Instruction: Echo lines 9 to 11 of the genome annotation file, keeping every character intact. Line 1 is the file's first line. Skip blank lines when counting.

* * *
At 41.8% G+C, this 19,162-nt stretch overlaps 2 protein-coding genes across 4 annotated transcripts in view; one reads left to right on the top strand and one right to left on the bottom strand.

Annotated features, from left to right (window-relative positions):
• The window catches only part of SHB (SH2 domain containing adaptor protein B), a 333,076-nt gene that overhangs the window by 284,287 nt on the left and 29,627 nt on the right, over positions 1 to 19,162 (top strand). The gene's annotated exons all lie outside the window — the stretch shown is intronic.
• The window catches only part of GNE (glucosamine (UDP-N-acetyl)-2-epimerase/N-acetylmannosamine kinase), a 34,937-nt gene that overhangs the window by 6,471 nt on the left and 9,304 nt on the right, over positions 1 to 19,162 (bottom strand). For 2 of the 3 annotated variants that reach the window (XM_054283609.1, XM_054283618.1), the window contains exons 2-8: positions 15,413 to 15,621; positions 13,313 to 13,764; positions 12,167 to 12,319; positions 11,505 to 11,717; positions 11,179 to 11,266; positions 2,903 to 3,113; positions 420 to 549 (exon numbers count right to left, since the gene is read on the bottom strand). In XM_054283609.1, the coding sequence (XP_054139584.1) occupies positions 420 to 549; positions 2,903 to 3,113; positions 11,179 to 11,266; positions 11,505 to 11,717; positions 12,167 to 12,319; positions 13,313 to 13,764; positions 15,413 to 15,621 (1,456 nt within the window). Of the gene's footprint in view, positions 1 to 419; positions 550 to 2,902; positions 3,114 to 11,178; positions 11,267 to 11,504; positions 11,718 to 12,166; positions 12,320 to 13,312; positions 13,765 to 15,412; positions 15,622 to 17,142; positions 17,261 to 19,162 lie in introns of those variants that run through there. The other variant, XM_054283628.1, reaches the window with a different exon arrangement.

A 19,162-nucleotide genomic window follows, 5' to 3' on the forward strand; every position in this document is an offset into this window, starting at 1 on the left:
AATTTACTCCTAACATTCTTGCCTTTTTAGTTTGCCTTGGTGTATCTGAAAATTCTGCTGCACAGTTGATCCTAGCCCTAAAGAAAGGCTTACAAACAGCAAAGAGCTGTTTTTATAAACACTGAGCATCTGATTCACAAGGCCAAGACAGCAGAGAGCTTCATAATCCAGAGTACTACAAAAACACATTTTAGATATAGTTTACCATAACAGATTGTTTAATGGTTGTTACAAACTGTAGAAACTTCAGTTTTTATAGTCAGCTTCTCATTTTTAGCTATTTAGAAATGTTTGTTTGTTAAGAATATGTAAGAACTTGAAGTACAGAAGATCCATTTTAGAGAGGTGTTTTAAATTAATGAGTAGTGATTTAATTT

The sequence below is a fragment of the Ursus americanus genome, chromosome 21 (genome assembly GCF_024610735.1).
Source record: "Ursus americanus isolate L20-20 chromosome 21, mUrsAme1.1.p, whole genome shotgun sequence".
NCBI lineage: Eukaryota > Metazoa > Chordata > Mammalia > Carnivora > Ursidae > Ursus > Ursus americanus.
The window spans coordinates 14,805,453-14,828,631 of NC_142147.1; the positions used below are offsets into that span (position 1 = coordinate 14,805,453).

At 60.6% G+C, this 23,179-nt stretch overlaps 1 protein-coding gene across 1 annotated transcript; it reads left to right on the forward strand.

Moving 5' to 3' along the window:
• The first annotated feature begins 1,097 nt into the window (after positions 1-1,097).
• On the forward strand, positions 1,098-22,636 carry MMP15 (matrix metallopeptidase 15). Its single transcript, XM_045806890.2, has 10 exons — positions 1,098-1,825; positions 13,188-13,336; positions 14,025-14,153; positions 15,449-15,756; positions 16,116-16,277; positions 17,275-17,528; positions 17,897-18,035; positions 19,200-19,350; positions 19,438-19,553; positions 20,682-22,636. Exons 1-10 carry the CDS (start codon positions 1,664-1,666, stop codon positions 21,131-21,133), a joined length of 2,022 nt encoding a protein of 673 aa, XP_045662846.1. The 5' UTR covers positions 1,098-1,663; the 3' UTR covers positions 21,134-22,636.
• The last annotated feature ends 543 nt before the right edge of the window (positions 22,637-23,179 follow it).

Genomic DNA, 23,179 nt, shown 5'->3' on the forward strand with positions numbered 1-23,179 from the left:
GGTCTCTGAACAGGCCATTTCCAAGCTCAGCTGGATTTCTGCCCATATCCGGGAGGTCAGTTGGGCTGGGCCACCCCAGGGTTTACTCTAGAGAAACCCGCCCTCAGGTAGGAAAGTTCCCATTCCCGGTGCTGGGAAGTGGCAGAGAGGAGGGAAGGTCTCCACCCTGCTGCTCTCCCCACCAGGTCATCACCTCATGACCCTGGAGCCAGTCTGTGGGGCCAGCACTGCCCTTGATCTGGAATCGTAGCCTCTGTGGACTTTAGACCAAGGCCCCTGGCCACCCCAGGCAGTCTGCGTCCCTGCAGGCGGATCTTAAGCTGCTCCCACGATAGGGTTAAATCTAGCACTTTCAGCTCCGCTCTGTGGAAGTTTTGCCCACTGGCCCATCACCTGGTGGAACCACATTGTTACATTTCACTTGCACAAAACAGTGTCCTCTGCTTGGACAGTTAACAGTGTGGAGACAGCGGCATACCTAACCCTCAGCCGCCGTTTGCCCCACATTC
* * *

NCBI lineage: Eukaryota > Metazoa > Chordata > Mammalia > Carnivora > Ursidae > Ursus > Ursus americanus.
The window spans coordinates 14,805,453-14,828,631 of NC_142147.1; the positions used below are offsets into that span (position 1 = coordinate 14,805,453).

At 60.6% G+C, this 23,179-nt stretch overlaps 1 protein-coding gene across 1 annotated transcript; it reads left to right on the forward strand.